So, if Conrad returns, please ask him to WORK SPLIT (just like DP0POL/MM and many others did).


    Thank you.

    See you on QO-100


    73 FCosta, CT1EAT/M0HOJ

    I like contesting a lot. Having said this:

    No antenna to rotate, no propagation to observe, predictable footprint of the signal. Whats the point? It's a repeater, just not fm and not on the ground. Contest is useless there. Maybe that's why it is called "challenge".

    I also like contesting. During ARRL DX I never rotate my antenna and HF propagation is very predicatable. The point (for me) is to make short contacts, with stations you normally wouldn't do QSO. But all of that is a matter of personal preference and I will not discuss it.

    The important question is are contests (*) allowed or not?


    73 FCosta CT1EAT/M0HOJ


    (*) The fact someone call it challenge (or something else) is irrelevant. If there are rules, time limit and scoring, it's a contest.

    Dear All


    Are contests ok on QO-100?


    The reason for my question is I was under the impression contests (*) were not permited on amateur radio satellites.

    Yes, I understand QO-100 is different from previous amateur radio satellites, but it's still an OSCAR.

    Anyway, this is a genuine question. I just want to be sure before joining the ongoing "challenge".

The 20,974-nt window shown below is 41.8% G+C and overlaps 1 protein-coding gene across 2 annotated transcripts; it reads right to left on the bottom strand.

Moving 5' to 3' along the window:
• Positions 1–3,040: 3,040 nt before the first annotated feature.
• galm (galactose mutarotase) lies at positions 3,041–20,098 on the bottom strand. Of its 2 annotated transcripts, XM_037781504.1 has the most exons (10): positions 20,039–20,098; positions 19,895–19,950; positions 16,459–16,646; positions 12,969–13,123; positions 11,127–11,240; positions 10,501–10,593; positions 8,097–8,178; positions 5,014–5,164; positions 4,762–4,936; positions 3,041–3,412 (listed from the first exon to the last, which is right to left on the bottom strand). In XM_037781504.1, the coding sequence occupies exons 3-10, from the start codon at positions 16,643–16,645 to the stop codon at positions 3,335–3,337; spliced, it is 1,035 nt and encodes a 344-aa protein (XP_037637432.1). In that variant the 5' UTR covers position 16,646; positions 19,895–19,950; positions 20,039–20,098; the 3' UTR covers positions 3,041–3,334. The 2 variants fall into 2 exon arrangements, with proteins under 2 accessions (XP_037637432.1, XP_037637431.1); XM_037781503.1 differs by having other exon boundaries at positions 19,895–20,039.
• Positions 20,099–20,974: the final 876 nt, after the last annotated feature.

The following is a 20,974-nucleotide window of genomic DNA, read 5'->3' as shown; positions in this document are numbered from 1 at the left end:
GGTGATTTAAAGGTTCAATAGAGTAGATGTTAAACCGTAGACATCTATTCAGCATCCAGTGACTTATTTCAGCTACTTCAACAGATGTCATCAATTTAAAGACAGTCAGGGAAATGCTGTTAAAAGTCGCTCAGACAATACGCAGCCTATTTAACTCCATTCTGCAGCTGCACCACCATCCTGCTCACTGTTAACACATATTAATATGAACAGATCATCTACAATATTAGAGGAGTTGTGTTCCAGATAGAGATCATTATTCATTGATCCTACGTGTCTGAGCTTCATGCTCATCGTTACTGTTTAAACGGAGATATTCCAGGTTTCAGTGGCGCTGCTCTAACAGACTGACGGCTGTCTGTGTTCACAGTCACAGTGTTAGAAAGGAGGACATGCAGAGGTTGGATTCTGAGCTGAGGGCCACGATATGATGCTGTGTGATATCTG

Thank you.


    73 FCosta, CT1EAT/M0HOJ


    (*) There was a contest on AO-13: a station transmitted a signal, progressively weaker, and the winner was the station who could decoded the lowest signal

    Dear All


    Today I heard a station on NB Transponder (despite his limited working conditions) with very poor operation practice:

    - rarely identifying itself

    - occasionally failing to acknowledge his correspondent correct call

    - often not giving his report

    - often not acknowledging his correspondent report
    Also:
    - rarely giving is grid locator
    - working simplex (by numbers)


    Basically he often pick up a call and said "You are in the log"


    So I asked my self, is this a QSO?


    Looking at this document, clearly not. However that recommendation remits to the VHF Handbook. I spent most of my evening reading it but I couldn't say for sure if the Minimum Requirements of a Valid QSO (described under section 2.1) are applied to Satellite QSOs.